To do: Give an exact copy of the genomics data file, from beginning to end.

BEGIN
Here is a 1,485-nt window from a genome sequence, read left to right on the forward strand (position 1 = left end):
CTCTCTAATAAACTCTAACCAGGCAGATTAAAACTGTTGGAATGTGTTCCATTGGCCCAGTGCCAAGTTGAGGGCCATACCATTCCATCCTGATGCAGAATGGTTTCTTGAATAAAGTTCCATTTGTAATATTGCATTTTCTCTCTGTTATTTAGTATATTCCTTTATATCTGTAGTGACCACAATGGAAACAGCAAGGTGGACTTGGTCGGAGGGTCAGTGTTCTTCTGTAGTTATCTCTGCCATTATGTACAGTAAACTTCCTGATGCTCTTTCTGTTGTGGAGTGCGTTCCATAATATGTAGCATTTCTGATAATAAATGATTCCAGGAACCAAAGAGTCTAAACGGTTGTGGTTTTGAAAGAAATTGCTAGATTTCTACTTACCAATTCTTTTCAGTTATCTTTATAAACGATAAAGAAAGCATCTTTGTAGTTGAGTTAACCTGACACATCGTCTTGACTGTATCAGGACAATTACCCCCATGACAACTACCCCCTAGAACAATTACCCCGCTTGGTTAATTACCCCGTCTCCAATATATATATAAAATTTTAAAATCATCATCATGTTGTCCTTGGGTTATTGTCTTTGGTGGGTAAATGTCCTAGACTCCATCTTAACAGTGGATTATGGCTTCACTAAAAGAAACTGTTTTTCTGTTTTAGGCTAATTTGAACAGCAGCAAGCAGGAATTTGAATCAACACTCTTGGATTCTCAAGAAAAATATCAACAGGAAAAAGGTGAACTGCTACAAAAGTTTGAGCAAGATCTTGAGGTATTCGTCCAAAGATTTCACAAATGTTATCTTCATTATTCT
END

Here is a 1,485-nt window from a genome sequence, read left to right on the forward strand (position 1 = left end):
CTCTCTAATAAACTCTAACCAGGCAGATTAAAACTGTTGGAATGTGTTCCATTGGCCCAGTGCCAAGTTGAGGGCCATACCATTCCATCCTGATGCAGAATGGTTTCTTGAATAAAGTTCCATTTGTAATATTGCATTTTCTCTCTGTTATTTAGTATATTCCTTTATATCTGTAGTGACCACAATGGAAACAGCAAGGTGGACTTGGTCGGAGGGTCAGTGTTCTTCTGTAGTTATCTCTGCCATTATGTACAGTAAACTTCCTGATGCTCTTTCTGTTGTGGAGTGCGTTCCATAATATGTAGCATTTCTGATAATAAATGATTCCAGGAACCAAAGAGTCTAAACGGTTGTGGTTTTGAAAGAAATTGCTAGATTTCTACTTACCAATTCTTTTCAGTTATCTTTATAAACGATAAAGAAAGCATCTTTGTAGTTGAGTTAACCTGACACATCGTCTTGACTGTATCAGGACAATTACCCCCATGACAACTACCCCCTAGAACAATTACCCCGCTTGGTTAATTACCCCGTCTCCAATATATATATAAAATTTTAAAATCATCATCATGTTGTCCTTGGGTTATTGTCTTTGGTGGGTAAATGTCCTAGACTCCATCTTAACAGTGGATTATGGCTTCACTAAAAGAAACTGTTTTTCTGTTTTAGGCTAATTTGAACAGCAGCAAGCAGGAATTTGAATCAACACTCTTGGATTCTCAAGAAAAATATCAACAGGAAAAAGGTGAACTGCTACAAAAGTTTGAGCAAGATCTTGAGGTATTCGTCCAAAGATTTCACAAATGTTATCTTCATTATTCT